Overcoming the Cost of Vaccination: Why Low Take-up and How to Improve It? Experiment in Northeastern Nigeria
Ryoko Sato, University of Michigan
This paper examines whether the vaccination take-up is constrained by emotional cost and if it can be overcome by emotional message or cash incentive in rural Nigeria. In order to identify if women face emotional cost of vaccination, I first randomize the conditionality under which respondents can receive a cash transfer. Each respondent was randomly assigned a cash transfer conditioned either upon attendance at health clinic (“Just Show-up”) or upon receiving the vaccination at the health clinic (“Vaccination”). Second, I randomize the information provision to study whether emotional information enhances the vaccination behavior. I found that respondents were slightly less likely to receive the vaccination at the clinic under “Just Show-up” conditionality. Small cash incentives have strong positive effect on vaccination take-up but fearful information of disease did not improve the vaccination behavior among average women. It rather reduced the take-up among women who never received the tetanus vaccination before.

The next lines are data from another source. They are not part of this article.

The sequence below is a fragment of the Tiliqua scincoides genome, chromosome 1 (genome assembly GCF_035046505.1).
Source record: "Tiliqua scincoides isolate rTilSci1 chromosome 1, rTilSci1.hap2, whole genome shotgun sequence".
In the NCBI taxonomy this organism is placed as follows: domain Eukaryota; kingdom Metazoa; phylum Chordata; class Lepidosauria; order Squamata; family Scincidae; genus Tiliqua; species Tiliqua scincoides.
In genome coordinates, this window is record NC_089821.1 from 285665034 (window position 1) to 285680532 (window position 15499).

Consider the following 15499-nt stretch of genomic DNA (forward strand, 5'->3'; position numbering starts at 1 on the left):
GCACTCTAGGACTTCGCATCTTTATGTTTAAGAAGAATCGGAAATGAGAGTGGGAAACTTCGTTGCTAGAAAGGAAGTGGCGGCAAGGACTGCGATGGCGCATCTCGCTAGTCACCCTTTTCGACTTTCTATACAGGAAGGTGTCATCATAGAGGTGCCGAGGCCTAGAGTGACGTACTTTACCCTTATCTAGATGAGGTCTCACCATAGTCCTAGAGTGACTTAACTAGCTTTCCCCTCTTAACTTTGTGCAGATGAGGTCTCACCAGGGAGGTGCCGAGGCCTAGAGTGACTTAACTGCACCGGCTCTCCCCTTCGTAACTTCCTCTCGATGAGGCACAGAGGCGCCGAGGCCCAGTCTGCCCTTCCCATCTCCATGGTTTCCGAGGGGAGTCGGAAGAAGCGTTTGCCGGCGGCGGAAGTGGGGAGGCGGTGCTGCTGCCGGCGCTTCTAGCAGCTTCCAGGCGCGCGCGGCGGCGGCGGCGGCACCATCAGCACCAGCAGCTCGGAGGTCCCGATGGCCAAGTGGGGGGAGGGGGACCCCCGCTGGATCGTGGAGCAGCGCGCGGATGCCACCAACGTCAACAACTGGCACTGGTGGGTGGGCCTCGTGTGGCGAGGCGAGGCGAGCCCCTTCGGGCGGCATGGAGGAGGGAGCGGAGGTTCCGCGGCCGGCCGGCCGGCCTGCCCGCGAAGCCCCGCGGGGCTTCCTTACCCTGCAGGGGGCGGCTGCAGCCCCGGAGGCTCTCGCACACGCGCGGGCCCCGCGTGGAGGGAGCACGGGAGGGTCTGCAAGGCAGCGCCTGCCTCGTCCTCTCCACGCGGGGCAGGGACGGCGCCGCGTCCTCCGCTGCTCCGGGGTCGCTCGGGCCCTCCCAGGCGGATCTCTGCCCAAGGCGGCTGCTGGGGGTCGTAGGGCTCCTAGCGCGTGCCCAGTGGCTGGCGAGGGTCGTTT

Presented in Poster Session 3: Health of Women, Children, and Families